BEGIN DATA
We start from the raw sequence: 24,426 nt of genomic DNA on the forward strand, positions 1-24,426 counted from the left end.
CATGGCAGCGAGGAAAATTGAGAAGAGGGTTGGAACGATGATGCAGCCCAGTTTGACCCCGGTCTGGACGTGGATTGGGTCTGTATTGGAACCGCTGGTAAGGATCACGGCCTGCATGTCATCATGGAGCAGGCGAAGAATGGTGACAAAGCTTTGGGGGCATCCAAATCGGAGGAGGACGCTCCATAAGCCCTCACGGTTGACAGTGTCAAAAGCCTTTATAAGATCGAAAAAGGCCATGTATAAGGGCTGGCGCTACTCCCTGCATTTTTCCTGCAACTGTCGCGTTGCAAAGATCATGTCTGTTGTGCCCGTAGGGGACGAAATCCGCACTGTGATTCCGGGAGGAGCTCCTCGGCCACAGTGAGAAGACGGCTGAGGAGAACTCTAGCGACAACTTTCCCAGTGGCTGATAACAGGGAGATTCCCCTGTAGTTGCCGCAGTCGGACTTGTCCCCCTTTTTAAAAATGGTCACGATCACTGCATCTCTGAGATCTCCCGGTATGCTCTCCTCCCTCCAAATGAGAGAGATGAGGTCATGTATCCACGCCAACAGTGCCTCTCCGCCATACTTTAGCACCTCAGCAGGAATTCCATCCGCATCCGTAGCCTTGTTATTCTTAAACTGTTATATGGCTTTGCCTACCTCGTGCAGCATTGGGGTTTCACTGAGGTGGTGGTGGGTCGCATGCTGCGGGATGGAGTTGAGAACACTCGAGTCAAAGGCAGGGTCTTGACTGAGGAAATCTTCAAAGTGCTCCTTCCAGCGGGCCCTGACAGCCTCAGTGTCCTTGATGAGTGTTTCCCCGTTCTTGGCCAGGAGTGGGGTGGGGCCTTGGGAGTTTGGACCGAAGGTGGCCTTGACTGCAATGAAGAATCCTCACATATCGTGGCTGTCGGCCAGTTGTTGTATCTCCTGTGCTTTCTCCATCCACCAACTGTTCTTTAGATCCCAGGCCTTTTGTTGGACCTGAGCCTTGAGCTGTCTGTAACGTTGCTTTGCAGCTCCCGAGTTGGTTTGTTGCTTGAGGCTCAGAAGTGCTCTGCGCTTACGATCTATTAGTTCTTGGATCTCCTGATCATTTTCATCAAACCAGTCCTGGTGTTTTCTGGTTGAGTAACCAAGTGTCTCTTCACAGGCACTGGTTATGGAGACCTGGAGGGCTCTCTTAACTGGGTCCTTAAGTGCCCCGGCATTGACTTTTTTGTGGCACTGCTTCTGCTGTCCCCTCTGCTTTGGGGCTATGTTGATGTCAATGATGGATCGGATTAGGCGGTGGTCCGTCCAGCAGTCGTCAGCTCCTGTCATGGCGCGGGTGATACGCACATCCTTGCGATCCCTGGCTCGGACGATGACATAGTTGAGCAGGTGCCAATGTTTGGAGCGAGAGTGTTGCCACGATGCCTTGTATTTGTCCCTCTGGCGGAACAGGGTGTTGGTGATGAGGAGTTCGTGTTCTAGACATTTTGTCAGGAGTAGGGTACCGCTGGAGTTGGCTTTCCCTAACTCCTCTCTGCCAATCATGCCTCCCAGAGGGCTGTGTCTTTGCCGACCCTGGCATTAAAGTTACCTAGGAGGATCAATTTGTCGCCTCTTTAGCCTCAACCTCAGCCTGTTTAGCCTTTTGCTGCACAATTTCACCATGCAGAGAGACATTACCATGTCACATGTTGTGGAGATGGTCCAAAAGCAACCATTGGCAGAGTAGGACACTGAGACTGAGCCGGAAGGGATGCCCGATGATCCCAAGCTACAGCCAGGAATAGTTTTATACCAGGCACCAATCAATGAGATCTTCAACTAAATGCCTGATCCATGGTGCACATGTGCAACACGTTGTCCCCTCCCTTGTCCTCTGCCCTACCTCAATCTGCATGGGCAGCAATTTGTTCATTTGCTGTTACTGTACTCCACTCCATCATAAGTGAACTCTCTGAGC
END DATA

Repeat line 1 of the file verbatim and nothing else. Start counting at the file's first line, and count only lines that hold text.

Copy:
We start from the raw sequence: 24,426 nt of genomic DNA on the forward strand, positions 1-24,426 counted from the left end.